Terry Mattingly urges Christian writers to create works of lasting quality that will appeal to ordinary people outside the church. A lesson involving C.S. Lewis and a Tokyo subway shows the way.
by Terry Mattingly
The bookstore was only a few steps away from one of those intersections where it seems like half of the population of Tokyo is headed one direction on foot and the other half is going the other direction in a bus, in a taxi or on a bike.
A steady stream of customers flowed right off the sidewalks into the long rows of Japanese newspapers, magazines, comics, computer books and novels. There wasn't much to look at, if you couldn't read Japanese. But near the checkout desk I found a revolving display rack of English-language paperbacks.
Sure enough, there were plenty of books by Stephen King, John Grisham and Tom Clancy. I turned the display and there was the Oprah book club. Then one more turn and there was "The Lion the Witch and the Wardrobe" and the other six volumes of "The Chronicles of Narnia."
I wasn't surprised. You can walk into just about any mainstream bookstore on Planet Earth and you will at least one shelf dedicated to C.S. Lewis, the witty Oxford don who wrote "Mere Christianity," "Miracles," "The Problem of Pain," "A Grief Observed" and numerous other works of popular Christian apologetics.
And then there are the Narnia books, which remain a phenomenon in children's literature, selling millions of copies year after year even though it has now been half a century since Lewis finished the first volume. Come back in 2050 or thereabouts and let's see if you can find new editions of Harry Potter books selling in the same rack as the bestsellers in a Tokyo bookstore.
The books are, of course, full of good stories that pull children through that mysterious wardrobe with Peter, Susan, Edmund and Lucy and into a world populated with talking beasts, fawns, wizards, giants, dragons and legions of other wonderful and horrible creatures. Narnia is created, redeemed and ruled by the great lion Aslan, the "son of the Great Emperor-Beyond-the-Sea."
The books full of child-friendly Christian symbolism and parables, of course, but they also are laced with adult messages about politics, theology, science, economics and who knows what all. The books can be read time after time by readers of all ages and that's precisely what millions of readers do, generation after generation.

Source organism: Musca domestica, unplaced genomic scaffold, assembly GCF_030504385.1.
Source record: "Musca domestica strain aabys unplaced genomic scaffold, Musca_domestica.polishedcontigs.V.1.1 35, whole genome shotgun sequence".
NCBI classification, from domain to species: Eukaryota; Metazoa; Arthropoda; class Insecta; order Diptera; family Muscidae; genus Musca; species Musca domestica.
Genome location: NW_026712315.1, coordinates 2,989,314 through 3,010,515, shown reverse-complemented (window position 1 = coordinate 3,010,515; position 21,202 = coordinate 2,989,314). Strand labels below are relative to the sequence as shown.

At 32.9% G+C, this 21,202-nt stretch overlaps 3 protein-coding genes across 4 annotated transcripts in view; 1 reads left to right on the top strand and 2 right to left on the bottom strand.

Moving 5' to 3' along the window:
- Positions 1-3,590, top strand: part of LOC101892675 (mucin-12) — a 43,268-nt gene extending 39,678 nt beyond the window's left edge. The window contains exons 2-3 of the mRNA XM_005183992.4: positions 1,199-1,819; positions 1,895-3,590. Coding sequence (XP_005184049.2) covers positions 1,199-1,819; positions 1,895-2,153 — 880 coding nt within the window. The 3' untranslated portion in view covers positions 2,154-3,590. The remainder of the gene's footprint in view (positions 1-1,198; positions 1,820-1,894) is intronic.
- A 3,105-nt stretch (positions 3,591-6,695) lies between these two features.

But that is not why the 50th anniversary of "The Lion the Witch and the Wardrobe" has been celebrated as a major publishing event. That is not why all of Lewis' books remain in print and many remain bestsellers, decades after his death in 1963.
What matters the most is that Lewis set out to write books that were good enough to be read by bright people -- young and old -- all across England and, then, around the world. He did not set out to be a popular Christian writer. He set out to be a great writer -- to produce what he called popular "little books" -- who appealed to everyone. As people say in the American South, Lewis didn't settle for "preaching to the choir."
"What we want is not more little books about Christianity, but more little books by Christians on other subjects -- with their Christianity latent," argued Lewis, in an essay entitled "Christian Apologetics."
"Our business is to present that which is timeless (the same yesterday, today and tomorrow) in the particular language of our own age," he added. The bad preacher and apologist "does exactly the opposite: he takes the ideas of our own age and tricks them out in the traditional language of Christianity."
Lewis, of course, knew what he was saying about his own goals and motivations. He knew that he was paraphrasing the words of St. Paul, who reminded the leaders of the early church that "Jesus Christ is the same yesterday and today and forever."
So Lewis was setting the highest possible standards for his work, in the here and now and in eternity. It's sad that there are so few religious believers who are willing to pay the price to follow his path into the mainstream.
You see, it's hard to produce stories, and books, and songs, and movies, and magazines, and newspaper columns that appeal to ordinary readers in America and around the world. It's easier to produce Christian products that sell to Christian consumers who occasionally visit Christian stores.
But it is highly unlikely that you will find many stores of that kind only a few steps away from busy intersections in Tokyo, or London, or New York City.
Prof. Terry Mattingly directs the Institute of Journalism at the Council for Christian Colleges and Universities in Washington, D.C. He writes the nationally syndicated "On Religion" column for the Scripps Howard News Service.
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